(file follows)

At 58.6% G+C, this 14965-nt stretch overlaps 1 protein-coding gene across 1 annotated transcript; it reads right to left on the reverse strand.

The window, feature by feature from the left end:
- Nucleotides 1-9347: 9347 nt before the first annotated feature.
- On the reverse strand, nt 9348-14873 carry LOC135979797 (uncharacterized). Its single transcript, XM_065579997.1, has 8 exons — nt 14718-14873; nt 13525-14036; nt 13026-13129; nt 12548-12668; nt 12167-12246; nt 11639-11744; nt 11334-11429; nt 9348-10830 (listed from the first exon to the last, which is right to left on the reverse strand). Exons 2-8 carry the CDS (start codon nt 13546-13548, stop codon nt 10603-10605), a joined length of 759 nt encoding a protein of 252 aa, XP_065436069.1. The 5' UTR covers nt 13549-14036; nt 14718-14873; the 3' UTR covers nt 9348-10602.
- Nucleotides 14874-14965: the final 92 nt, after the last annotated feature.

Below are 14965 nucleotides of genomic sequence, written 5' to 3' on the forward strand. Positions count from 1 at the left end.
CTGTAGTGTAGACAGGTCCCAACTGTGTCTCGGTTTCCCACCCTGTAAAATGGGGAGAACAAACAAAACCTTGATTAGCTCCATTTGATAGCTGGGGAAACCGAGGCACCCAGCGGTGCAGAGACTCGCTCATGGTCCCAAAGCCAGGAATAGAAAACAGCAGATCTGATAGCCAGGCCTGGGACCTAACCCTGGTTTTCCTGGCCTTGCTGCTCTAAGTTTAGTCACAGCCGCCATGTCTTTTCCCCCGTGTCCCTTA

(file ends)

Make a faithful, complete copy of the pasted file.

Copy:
At 58.6% G+C, this 14965-nt stretch overlaps 1 protein-coding gene across 1 annotated transcript; it reads right to left on the reverse strand.

The window, feature by feature from the left end:
- Nucleotides 1-9347: 9347 nt before the first annotated feature.
- On the reverse strand, nt 9348-14873 carry LOC135979797 (uncharacterized). Its single transcript, XM_065579997.1, has 8 exons — nt 14718-14873; nt 13525-14036; nt 13026-13129; nt 12548-12668; nt 12167-12246; nt 11639-11744; nt 11334-11429; nt 9348-10830 (listed from the first exon to the last, which is right to left on the reverse strand). Exons 2-8 carry the CDS (start codon nt 13546-13548, stop codon nt 10603-10605), a joined length of 759 nt encoding a protein of 252 aa, XP_065436069.1. The 5' UTR covers nt 13549-14036; nt 14718-14873; the 3' UTR covers nt 9348-10602.
- Nucleotides 14874-14965: the final 92 nt, after the last annotated feature.

Below are 14965 nucleotides of genomic sequence, written 5' to 3' on the forward strand. Positions count from 1 at the left end.
CTGTAGTGTAGACAGGTCCCAACTGTGTCTCGGTTTCCCACCCTGTAAAATGGGGAGAACAAACAAAACCTTGATTAGCTCCATTTGATAGCTGGGGAAACCGAGGCACCCAGCGGTGCAGAGACTCGCTCATGGTCCCAAAGCCAGGAATAGAAAACAGCAGATCTGATAGCCAGGCCTGGGACCTAACCCTGGTTTTCCTGGCCTTGCTGCTCTAAGTTTAGTCACAGCCGCCATGTCTTTTCCCCCGTGTCCCTTA